A 2014 survey by the American Planning Association found that only 8% of Millennials and 7% of Active Boomers prefer living, if they can afford it, in a suburb that requires driving to most places. In the same survey, 76 percent of all respondents said affordable and convenient transportation options other than cars are at least somewhat important when deciding where to live and work. That percentage increased among Millenials (81 percent) and Active Boomers (77 percent). ReImagine Washtenaw is implementing the change along the corridor as quickly as possible in order to attract those who are seeking the kind of environment that Washtenaw Avenue could provide. It is recognized that these desirable groups are fairly mobile and are more likely to move more often, compared to other generations. For example, the APA survey found that 55% of Millennials said they are likely to move in the next five years.
National studies have shown that walkable communities with access to various transportation alternatives and other cultural, recreational, and commercial services increase in value faster and retain value longer that other areas. The higher-density, walkable, mixed-use nodes that are planned along Washtenaw Avenue will create more jobs and provide more value by providing the "places" that people want to be. Job creation will be higher that found in lower density, suburban developments. Finally, high density, mixed-use, compact development generates far more revenues in proportion to the cost of public services it uses. A 2013 study by Smart Growth America of three styles of development in the Nashville, TN area: suburban, large-lot, low-density development on a greenfield site; a "New Urbanist" style, mixed-use, walkable development, also in a greenfield setting; and a mixed-use, compact housing and office development with retail and dining built on a brownfield demonstrated that the latter was far and away the best value for municipalities.
Finally, congestion inhibits economic growth. ReImagine Washtenaw participated in the formation of a new business-owner association in the city of Ann Arbor, called the Washtenaw Avenue Merchants Association. Business owners have cited low sales during rush hours, particularly in the afternoon. Driving the corridor at any time is frustrating, so shopping or making other stops is done only when absolutely necessary. So, increased traffic defeats the synergistic advantages of an easily-accessible business district, where one business might receive secondary sales benefits from a shopper that is already in the area for another purpose.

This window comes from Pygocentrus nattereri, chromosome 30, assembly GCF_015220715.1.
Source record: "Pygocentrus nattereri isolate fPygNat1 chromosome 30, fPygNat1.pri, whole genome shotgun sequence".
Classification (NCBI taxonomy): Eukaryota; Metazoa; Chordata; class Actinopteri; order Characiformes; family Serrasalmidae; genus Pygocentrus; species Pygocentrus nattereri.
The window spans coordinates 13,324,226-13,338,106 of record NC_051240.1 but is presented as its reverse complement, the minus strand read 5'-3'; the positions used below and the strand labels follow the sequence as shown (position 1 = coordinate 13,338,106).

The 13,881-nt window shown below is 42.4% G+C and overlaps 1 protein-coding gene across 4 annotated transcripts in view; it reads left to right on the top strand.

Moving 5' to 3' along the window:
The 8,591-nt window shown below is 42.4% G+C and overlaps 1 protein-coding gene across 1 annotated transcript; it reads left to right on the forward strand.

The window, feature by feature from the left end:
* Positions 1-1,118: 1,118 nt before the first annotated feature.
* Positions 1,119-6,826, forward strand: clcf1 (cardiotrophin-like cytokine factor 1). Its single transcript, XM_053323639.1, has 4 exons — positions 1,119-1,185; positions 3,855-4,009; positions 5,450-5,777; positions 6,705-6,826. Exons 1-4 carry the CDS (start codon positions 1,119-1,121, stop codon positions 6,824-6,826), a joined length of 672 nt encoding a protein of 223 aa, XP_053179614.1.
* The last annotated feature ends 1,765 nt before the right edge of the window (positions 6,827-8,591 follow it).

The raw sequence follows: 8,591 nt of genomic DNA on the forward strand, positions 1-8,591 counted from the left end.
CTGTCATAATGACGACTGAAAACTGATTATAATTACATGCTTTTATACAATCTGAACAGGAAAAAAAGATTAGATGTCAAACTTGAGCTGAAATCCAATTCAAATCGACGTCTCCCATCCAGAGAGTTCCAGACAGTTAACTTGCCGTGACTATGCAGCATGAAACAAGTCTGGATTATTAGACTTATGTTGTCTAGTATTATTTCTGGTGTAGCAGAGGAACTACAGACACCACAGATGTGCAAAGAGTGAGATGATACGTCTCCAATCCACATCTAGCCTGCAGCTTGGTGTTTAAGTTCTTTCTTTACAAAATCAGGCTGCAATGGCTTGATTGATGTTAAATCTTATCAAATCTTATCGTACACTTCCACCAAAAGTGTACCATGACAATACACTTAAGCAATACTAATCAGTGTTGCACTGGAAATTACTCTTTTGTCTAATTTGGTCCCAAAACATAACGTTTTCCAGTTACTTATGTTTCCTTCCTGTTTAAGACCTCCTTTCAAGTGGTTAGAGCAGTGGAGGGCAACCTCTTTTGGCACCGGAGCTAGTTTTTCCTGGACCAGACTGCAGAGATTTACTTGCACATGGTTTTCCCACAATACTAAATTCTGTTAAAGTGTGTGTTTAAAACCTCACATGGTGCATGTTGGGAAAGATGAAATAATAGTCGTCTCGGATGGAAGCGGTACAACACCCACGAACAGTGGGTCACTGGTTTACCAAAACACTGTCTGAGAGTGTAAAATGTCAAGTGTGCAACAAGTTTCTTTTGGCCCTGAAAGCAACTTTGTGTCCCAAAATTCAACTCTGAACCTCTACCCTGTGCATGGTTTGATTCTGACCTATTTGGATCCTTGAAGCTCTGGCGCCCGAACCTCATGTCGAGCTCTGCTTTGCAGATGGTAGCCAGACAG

The Washtenaw Avenue corridor is very congested during peak periods, and includes some of the most accident-prone intersections in the county. Some of the highest housing density in the county is located within walking distance of the corridor, yet walking around the corridor is menacing, at best. Mid-block crossings and walker-friendly intersections are needed where numerous residents and transit users seek to access public transportation and other services, but there are currently not adequate, safe locations for pedestrians to cross the street.
The vision for Washtenaw Avenue is to create a more "complete street" by providing reasonable accommodations for bicyclists and pedestrians, while continuing to move traffic. The current conditions on the corridor don't provide safe routes for pedestrians and bicyclists. Each commercial site unnecessarily has its own ingress and egress drive, which leads to an unsafe and threatening environment for all users, not just pedestrians and bicyclists. Excessively wide lane widths encourage speeding and less awareness of one's driving environment. Appropriately sized lane widths will, in the long term, accommodate buffered bike lanes along the entire corridor.
Through a comprehensive approach, including place-making, complete streets, and compact, mixed-use land use patterns, ReImagine Washtenaw will facilitate the gradual, incremental transformation of the corridor. The knee-jerk reaction may be to "build" our way out of congestion by adding more lanes, but even if there were sufficient right-of-ways to expand the road, it's not the smart and sustainable solution. In fact, that would be the fool's approach, given the impending cultural, economic, and demographic factors that demand a far different solution.